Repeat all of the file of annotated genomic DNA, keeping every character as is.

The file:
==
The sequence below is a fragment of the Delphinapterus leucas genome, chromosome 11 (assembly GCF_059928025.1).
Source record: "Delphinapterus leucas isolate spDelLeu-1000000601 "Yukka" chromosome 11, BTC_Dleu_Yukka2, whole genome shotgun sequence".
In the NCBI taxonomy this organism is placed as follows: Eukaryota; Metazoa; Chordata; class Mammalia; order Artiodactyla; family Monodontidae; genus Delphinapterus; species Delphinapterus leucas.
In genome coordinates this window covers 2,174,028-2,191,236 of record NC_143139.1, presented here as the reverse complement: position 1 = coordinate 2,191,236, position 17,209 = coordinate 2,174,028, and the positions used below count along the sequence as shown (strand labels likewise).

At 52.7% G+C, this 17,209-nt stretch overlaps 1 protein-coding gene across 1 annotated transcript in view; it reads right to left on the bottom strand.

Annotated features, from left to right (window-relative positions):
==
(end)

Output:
The sequence below is a fragment of the Delphinapterus leucas genome, chromosome 11 (assembly GCF_059928025.1).
Source record: "Delphinapterus leucas isolate spDelLeu-1000000601 "Yukka" chromosome 11, BTC_Dleu_Yukka2, whole genome shotgun sequence".
In the NCBI taxonomy this organism is placed as follows: Eukaryota; Metazoa; Chordata; class Mammalia; order Artiodactyla; family Monodontidae; genus Delphinapterus; species Delphinapterus leucas.
In genome coordinates this window covers 2,174,028-2,191,236 of record NC_143139.1, presented here as the reverse complement: position 1 = coordinate 2,191,236, position 17,209 = coordinate 2,174,028, and the positions used below count along the sequence as shown (strand labels likewise).

At 52.7% G+C, this 17,209-nt stretch overlaps 1 protein-coding gene across 1 annotated transcript in view; it reads right to left on the bottom strand.

Annotated features, from left to right (window-relative positions):